[comments submitted re Federal Sentencing Guidelines for Organizations per this.]
Sent: 3/29/2012 3:25:06 P.M. Central Daylight Time
Subj: FSGO comments
Although the comment period has ended, I submit the below comments.
I. What has been learned about entity level liability
The FSGO deal with entity level liability. The 20th anniversary review of the FSGO ought to include a review of what new learning, if any, has been acquired about the uses, effectiveness, and appropriateness of entity level liability versus officer and employee individual liability for purposes of deterring corporate wrongdoing. If nothing new has been learned in the past twenty years, presumably the premise and foundation of the FSGO continue valid now as 20 years ago. If significant new learning has been acquired, perhaps the premise and foundation of the FSGO need a reexamination that takes into account the new learning.
II. Problem of settlements
The first "challenge" specified in the draft report is that the presence of effective ethics and compliance programs of large companies is not being given the recognition that is intended by the FSGO, because criminal cases are being detoured around judges by means of DPA's, NPA's and other administrative/settlement agreements.
The report points out this judicial bypass has the benefits of eliminating costs and risks of litigation and of avoiding potentially devastating collateral damage, often to innocent parties, that can result when a company is convicted of a crime.
Collateral damage to innocent parties is frequently present in the imposition of entity level liability (be it criminal or civil) and should generally be a factor in making a choice between entity level liability and officer and employee individual liability for the purpose of deterring corporate wrongdoing. The collateral damage potential that has undermined the use of FSGO is a manifestation of this. That manifestation could enter into the review suggested above about whether anything new is known or is present in making the choice between entity level liability and officer and employee individual liabiliity.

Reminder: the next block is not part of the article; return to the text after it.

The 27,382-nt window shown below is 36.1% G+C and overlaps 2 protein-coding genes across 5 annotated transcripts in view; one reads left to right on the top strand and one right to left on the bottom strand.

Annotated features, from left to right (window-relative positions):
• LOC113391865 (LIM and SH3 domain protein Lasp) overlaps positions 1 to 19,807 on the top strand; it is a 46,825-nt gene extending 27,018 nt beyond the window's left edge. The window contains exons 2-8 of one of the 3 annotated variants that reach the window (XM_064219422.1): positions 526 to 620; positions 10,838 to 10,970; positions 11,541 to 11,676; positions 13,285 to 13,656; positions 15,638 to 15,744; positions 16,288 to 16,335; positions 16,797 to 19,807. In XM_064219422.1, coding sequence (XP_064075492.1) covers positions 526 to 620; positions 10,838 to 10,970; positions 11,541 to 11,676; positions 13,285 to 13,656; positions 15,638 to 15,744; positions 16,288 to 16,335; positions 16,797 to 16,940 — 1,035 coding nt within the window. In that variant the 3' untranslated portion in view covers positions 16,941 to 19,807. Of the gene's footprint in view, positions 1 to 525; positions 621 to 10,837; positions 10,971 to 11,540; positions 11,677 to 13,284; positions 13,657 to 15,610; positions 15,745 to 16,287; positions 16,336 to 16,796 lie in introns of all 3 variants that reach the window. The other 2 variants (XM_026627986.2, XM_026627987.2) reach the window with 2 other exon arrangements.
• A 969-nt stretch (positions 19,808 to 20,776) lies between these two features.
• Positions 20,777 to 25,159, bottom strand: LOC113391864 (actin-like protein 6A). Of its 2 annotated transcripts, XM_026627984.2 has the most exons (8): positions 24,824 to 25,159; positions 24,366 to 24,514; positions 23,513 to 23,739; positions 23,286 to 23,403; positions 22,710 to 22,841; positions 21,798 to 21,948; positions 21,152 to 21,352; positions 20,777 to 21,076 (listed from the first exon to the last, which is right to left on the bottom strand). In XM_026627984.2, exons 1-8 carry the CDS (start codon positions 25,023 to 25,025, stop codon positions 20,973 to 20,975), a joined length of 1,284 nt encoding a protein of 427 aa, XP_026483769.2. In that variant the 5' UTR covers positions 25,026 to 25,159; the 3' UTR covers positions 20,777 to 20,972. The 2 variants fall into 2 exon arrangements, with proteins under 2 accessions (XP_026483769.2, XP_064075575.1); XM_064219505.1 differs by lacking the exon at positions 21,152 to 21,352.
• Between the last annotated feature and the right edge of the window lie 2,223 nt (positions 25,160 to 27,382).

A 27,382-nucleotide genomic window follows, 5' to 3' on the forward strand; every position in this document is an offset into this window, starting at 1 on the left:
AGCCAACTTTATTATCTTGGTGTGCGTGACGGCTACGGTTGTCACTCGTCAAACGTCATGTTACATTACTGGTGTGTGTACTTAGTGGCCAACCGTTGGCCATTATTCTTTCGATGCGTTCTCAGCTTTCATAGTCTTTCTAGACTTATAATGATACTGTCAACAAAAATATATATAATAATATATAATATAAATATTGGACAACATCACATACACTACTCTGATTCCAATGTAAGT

In extending the comment period to January 6, 2012, the ERC specifically referred to Judge Rakoff's rejection of the SEC/Citigroup proposed mortgage bond settlement and said that rejection provided something additional to think about in connection with the draft report's critique of settlements as undermining the FSGO's objectives. The link given by the ERC seems now to be a broken link. This November 29, 2011 Wall Street Journal article indicates the significant and difficult countervailing policy considerations that are raised by Judge Rakoff's rejection of the proposed settlement, and these are other than in the narrow confines of the FSGO. They include the societal value of determinations being made of whether wrongdoing has in fact taken place, the cost and amount of resources that are needed to make such determinations, and the "public questioning of the value of settlements, in which Wall Street firms can resolve potentially serious fraud allegations by paying back a small portion of investors' losses without admitting having done anything wrong "
I have written about how settlements and related litigation phenomenon impinge on the mission of business ethicists (besides in regard to the FSGO). For example, Judge Rakoff's belief about the public's clear interest in knowing the truth of what happened is relevant from an ethics and compliance perspective that judicial determinations of whether wrongdoing has in fact taken place can provide important information to the public and to corporate actors (both the corporate entity and officers and employees acting on behalf of the entity) about what corporate practices and activities are permissible and what behavior and actions are not permissible and are wrongful. Otherwise there can be lots of uncertainty.
The Advisory Group may limit itself to the FSGO and to a recommendation that there be "greater judicial oversight of proposed settlements to ensure they give proper consideration to FSGO criteria," and the final report may not touch on whether greater judicial oversight should be given to settlements for other ethics related purposes. If the Advisory Group limits itself to the FSGO, hopefully the ERC will find alternative ways to explore more fully how settlements and related litigation phenomena impinge on the business ethics mission and whether greater judicial oversight is needed for other than the narrow FSGO concern of the Advisory Group.